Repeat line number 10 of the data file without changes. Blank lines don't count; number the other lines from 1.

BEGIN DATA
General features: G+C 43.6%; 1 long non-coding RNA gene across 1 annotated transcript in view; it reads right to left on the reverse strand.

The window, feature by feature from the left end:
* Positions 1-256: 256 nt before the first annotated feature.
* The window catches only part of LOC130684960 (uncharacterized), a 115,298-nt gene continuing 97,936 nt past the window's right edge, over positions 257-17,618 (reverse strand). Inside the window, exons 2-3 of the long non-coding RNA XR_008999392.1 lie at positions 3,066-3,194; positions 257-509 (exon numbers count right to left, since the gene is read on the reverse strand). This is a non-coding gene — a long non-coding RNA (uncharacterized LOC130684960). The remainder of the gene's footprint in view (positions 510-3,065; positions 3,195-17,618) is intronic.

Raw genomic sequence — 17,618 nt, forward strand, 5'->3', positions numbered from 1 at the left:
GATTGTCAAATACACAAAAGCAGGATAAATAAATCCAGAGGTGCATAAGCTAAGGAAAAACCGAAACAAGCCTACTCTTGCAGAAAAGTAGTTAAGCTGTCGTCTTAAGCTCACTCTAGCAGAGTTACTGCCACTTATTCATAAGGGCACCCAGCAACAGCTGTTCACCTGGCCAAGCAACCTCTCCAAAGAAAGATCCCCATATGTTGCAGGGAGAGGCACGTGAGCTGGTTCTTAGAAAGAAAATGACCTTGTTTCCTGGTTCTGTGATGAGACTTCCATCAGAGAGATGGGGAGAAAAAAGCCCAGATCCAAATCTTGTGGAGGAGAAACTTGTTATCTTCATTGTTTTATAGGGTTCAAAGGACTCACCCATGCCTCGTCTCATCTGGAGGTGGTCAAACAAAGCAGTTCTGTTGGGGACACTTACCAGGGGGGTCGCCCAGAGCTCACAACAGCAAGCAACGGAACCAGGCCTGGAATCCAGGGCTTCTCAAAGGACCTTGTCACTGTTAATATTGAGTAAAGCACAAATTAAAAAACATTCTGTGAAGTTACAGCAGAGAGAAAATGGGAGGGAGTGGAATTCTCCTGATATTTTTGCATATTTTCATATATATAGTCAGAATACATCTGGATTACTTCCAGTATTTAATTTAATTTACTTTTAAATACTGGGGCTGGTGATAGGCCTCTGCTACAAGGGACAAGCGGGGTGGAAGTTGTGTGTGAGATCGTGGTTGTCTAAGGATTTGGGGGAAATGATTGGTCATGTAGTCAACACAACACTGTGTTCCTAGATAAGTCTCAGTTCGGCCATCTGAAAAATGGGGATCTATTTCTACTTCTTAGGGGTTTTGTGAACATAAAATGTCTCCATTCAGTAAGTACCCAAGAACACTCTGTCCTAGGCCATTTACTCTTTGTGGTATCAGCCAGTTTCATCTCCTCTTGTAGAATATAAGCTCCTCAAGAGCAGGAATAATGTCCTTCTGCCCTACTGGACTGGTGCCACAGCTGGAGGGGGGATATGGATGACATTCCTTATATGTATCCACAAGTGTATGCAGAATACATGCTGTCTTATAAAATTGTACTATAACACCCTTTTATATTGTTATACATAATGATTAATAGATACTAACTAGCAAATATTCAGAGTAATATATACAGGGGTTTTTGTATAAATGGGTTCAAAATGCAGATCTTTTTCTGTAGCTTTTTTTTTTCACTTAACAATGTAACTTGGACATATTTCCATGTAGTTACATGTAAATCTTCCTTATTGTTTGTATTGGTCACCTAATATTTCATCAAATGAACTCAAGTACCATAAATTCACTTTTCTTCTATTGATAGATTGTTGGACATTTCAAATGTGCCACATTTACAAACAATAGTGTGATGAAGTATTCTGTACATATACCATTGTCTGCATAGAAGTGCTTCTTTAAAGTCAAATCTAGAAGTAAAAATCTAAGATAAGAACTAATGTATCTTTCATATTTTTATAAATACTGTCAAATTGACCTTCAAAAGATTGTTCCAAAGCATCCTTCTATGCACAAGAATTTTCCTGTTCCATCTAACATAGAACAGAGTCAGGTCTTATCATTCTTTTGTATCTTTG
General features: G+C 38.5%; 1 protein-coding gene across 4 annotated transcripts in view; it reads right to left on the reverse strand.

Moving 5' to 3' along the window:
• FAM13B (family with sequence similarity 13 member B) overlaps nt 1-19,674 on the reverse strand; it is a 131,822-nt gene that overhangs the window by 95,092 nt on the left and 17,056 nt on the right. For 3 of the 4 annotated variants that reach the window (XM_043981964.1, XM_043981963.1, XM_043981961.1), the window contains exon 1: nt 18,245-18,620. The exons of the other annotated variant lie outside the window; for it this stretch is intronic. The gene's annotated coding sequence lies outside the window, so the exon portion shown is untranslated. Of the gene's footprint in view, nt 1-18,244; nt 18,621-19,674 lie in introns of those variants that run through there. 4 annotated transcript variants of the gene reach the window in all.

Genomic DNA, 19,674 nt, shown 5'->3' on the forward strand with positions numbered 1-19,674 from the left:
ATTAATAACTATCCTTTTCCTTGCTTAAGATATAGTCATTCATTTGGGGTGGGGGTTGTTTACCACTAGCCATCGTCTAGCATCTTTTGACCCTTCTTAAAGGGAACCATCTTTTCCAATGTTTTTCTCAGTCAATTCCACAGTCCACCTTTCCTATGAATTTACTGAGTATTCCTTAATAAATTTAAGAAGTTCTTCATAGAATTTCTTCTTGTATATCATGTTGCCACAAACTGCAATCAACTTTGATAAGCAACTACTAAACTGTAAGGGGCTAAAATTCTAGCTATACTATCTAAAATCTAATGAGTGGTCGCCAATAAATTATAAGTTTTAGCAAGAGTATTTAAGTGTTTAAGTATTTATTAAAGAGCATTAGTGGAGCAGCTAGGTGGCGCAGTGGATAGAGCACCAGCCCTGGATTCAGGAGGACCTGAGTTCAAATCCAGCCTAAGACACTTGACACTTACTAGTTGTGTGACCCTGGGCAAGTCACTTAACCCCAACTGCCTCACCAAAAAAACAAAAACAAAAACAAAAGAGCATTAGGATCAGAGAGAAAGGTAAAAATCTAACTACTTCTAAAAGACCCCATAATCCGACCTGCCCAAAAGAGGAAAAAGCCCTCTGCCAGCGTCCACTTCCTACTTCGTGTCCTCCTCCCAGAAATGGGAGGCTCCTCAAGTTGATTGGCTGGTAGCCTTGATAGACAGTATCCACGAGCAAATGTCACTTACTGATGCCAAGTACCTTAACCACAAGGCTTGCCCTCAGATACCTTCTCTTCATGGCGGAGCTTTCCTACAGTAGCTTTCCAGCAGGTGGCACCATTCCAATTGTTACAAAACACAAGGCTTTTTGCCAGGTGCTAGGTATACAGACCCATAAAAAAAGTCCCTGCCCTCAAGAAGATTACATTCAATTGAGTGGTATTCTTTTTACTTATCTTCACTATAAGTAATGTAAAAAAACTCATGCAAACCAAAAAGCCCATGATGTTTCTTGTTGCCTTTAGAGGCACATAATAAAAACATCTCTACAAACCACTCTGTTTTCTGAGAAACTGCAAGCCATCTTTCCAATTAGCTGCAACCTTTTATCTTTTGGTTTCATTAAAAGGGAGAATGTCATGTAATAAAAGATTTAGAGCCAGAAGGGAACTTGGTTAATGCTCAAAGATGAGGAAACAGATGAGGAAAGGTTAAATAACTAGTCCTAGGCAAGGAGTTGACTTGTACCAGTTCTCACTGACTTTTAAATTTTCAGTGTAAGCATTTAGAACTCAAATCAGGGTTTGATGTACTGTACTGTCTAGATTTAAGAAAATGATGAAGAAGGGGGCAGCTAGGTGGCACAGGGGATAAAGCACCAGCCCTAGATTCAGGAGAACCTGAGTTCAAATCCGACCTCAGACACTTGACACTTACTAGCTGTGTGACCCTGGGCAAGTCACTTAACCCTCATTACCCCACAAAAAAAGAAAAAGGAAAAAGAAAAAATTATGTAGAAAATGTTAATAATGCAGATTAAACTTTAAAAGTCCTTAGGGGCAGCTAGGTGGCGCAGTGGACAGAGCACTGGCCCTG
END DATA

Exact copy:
Genomic DNA, 19,674 nt, shown 5'->3' on the forward strand with positions numbered 1-19,674 from the left: